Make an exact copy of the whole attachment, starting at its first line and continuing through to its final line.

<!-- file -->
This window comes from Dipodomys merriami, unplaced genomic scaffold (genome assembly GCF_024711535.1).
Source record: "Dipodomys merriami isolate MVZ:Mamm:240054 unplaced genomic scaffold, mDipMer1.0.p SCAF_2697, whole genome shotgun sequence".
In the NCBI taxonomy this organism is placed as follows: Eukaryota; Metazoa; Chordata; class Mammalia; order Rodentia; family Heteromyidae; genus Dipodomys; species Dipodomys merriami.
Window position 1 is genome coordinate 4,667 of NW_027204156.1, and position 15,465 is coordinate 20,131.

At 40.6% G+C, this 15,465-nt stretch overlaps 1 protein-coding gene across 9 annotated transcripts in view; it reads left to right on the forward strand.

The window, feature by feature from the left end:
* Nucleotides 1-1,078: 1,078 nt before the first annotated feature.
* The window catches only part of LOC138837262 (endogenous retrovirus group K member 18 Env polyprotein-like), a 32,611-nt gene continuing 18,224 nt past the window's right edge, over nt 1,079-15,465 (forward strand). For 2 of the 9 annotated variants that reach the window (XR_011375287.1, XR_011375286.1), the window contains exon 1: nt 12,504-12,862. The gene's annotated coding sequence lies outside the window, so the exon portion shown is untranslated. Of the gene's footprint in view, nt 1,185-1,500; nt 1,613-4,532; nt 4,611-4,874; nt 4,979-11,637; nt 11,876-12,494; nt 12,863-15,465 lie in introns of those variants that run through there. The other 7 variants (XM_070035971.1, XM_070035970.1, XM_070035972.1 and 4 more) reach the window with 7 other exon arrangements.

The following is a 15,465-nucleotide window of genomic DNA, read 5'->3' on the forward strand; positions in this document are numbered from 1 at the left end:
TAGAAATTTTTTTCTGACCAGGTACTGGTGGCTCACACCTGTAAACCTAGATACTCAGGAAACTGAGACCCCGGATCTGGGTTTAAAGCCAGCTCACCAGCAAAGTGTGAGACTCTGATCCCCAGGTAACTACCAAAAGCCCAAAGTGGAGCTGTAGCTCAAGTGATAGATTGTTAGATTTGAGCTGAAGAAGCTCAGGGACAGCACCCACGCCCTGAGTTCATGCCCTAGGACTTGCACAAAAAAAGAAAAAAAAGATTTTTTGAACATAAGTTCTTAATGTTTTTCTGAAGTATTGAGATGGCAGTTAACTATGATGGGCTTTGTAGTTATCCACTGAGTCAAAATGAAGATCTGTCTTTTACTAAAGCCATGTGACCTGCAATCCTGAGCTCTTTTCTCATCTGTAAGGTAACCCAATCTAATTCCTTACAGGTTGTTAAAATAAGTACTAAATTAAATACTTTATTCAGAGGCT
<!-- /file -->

This window comes from Dipodomys merriami, unplaced genomic scaffold (genome assembly GCF_024711535.1).
Source record: "Dipodomys merriami isolate MVZ:Mamm:240054 unplaced genomic scaffold, mDipMer1.0.p SCAF_2697, whole genome shotgun sequence".
In the NCBI taxonomy this organism is placed as follows: Eukaryota; Metazoa; Chordata; class Mammalia; order Rodentia; family Heteromyidae; genus Dipodomys; species Dipodomys merriami.
Window position 1 is genome coordinate 4,667 of NW_027204156.1, and position 15,465 is coordinate 20,131.

At 40.6% G+C, this 15,465-nt stretch overlaps 1 protein-coding gene across 9 annotated transcripts in view; it reads left to right on the forward strand.

The window, feature by feature from the left end:
* Nucleotides 1-1,078: 1,078 nt before the first annotated feature.
* The window catches only part of LOC138837262 (endogenous retrovirus group K member 18 Env polyprotein-like), a 32,611-nt gene continuing 18,224 nt past the window's right edge, over nt 1,079-15,465 (forward strand). For 2 of the 9 annotated variants that reach the window (XR_011375287.1, XR_011375286.1), the window contains exon 1: nt 12,504-12,862. The gene's annotated coding sequence lies outside the window, so the exon portion shown is untranslated. Of the gene's footprint in view, nt 1,185-1,500; nt 1,613-4,532; nt 4,611-4,874; nt 4,979-11,637; nt 11,876-12,494; nt 12,863-15,465 lie in introns of those variants that run through there. The other 7 variants (XM_070035971.1, XM_070035970.1, XM_070035972.1 and 4 more) reach the window with 7 other exon arrangements.

The following is a 15,465-nucleotide window of genomic DNA, read 5'->3' on the forward strand; positions in this document are numbered from 1 at the left end:
TAGAAATTTTTTTCTGACCAGGTACTGGTGGCTCACACCTGTAAACCTAGATACTCAGGAAACTGAGACCCCGGATCTGGGTTTAAAGCCAGCTCACCAGCAAAGTGTGAGACTCTGATCCCCAGGTAACTACCAAAAGCCCAAAGTGGAGCTGTAGCTCAAGTGATAGATTGTTAGATTTGAGCTGAAGAAGCTCAGGGACAGCACCCACGCCCTGAGTTCATGCCCTAGGACTTGCACAAAAAAAGAAAAAAAAGATTTTTTGAACATAAGTTCTTAATGTTTTTCTGAAGTATTGAGATGGCAGTTAACTATGATGGGCTTTGTAGTTATCCACTGAGTCAAAATGAAGATCTGTCTTTTACTAAAGCCATGTGACCTGCAATCCTGAGCTCTTTTCTCATCTGTAAGGTAACCCAATCTAATTCCTTACAGGTTGTTAAAATAAGTACTAAATTAAATACTTTATTCAGAGGCT